Ferrovial La ingeniería civil como arte: creatividad e innovación

The light of the cavern

Daivoes, Portugal

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This story begins on the slopes of Talariño Mountain, where men light torches and play cowbells dressed as what are known as peliqueiros or barbers. It ends in a cavern that can light up cities from the depths of the earth.

When the Támega River starts in Alberguería on Mount Talariño, the waterway doesn’t yet know its own story. It still has to pass through Laza, continue down the hills of the San Mamede mountain range in Ourense, cross the historical lands of Trás-os-Montes, and finally join the Douro in Portuguese territory. On the way, it has time to pause and light up the world a little more.

The Támega River hydroelectric project, which Ferrovial is participating in, has completed construction on three new power plants (Gouvães, Daivões, and Alto Tâmega) that will be capable of producing 1,766 GWh of energy per year. That’s enough to cover the needs of half a million people living in the neighboring cities of Braga and Guimarães.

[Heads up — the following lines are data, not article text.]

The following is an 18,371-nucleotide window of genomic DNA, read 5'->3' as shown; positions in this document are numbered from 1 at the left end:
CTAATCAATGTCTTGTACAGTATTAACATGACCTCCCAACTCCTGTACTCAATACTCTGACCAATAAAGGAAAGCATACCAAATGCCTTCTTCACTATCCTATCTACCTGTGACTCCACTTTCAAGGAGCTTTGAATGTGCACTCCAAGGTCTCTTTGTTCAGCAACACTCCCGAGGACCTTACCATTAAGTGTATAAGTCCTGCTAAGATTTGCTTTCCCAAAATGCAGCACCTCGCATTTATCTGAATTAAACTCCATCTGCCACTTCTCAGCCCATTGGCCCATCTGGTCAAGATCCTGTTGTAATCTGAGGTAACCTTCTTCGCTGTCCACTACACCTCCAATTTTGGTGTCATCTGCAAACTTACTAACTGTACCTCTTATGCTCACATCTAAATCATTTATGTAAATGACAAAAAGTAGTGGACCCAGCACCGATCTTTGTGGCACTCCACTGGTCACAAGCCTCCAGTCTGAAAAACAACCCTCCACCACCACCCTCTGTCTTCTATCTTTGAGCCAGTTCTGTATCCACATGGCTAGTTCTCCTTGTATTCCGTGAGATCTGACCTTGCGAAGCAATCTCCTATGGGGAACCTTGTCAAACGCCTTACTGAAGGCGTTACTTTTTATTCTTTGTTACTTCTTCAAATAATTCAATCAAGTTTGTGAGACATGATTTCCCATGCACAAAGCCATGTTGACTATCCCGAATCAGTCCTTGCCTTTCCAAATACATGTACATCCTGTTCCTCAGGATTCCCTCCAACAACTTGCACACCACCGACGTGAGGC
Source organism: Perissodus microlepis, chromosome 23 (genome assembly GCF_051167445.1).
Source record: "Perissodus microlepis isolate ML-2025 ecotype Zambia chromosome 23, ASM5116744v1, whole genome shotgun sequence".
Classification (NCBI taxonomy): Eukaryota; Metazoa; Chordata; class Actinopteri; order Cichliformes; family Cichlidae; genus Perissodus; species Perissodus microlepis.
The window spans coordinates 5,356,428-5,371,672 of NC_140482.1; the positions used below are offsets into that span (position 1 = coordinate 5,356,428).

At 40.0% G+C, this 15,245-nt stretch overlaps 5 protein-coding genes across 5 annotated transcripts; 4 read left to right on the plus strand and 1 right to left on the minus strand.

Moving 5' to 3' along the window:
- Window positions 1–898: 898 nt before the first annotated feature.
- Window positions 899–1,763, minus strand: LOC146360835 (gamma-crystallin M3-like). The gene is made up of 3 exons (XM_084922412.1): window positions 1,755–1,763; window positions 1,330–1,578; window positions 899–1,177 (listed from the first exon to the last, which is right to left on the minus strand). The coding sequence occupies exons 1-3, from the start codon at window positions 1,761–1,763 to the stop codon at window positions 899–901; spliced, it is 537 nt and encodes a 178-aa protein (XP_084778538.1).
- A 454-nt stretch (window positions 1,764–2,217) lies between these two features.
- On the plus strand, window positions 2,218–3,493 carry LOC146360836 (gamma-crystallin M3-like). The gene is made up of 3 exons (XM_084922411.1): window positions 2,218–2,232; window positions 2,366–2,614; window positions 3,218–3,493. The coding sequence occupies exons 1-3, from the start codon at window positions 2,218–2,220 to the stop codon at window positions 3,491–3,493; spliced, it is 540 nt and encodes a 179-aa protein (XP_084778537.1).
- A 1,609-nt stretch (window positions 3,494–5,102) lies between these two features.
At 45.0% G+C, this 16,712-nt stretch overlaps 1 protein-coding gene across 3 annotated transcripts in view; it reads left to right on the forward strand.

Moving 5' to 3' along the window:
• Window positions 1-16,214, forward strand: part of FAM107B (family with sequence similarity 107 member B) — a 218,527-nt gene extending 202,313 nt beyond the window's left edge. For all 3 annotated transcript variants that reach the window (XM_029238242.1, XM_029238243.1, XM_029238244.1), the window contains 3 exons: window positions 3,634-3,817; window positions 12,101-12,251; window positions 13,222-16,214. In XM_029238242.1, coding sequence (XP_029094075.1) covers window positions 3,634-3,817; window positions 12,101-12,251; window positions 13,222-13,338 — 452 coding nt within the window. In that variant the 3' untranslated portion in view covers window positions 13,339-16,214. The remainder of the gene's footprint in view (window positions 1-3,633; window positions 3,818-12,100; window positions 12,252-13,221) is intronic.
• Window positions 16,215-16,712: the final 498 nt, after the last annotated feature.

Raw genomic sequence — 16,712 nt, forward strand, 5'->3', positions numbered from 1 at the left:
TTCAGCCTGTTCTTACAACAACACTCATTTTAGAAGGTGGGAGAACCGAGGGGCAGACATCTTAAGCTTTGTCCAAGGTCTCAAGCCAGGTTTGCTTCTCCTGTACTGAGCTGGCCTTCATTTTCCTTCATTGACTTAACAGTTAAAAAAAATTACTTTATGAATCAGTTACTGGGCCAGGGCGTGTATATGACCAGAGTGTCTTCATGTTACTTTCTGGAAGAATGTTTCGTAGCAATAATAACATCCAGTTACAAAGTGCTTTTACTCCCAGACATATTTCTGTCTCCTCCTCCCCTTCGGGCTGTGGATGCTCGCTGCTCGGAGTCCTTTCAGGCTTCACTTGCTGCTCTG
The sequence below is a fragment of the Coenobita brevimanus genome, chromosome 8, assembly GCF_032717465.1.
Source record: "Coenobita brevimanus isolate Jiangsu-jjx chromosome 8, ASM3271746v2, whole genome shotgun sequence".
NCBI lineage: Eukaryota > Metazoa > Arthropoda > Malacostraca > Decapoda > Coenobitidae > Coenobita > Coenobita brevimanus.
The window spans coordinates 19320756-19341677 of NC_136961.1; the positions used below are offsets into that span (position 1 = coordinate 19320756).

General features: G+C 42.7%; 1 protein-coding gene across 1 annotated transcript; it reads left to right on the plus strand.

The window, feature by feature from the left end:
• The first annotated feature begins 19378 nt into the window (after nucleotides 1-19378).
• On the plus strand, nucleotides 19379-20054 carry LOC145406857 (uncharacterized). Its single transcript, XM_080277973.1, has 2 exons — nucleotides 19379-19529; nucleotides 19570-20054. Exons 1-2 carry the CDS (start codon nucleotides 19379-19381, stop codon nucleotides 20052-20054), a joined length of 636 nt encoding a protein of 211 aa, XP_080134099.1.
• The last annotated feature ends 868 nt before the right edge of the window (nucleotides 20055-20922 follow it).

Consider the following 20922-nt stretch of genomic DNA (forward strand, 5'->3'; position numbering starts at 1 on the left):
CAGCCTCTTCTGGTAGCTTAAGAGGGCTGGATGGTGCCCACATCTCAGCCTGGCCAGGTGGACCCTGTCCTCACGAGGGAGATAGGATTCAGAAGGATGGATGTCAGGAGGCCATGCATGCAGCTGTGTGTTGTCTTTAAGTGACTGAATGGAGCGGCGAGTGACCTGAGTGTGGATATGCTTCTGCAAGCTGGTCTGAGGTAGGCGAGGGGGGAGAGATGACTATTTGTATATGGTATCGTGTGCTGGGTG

The Daivoes plant will be the first to redirect the course of the Támega to harness its energy. This will start next year. The arch dam will stand 77 meters tall and 264 long; it will be equipped with two 118 MW turbines hidden inside the mountain.

To round out the story of the Támega, the light, and the cowbells, we still have to talk about the cavern. The Gouvaes plant, the largest of the three, hides an immense cavity where four reversible 220 MW units will be installed; they will be capable of pumping water sent through a turbine from the river to the future Gouvaes dam, like a natural battery, storing energy in the form of liquid.

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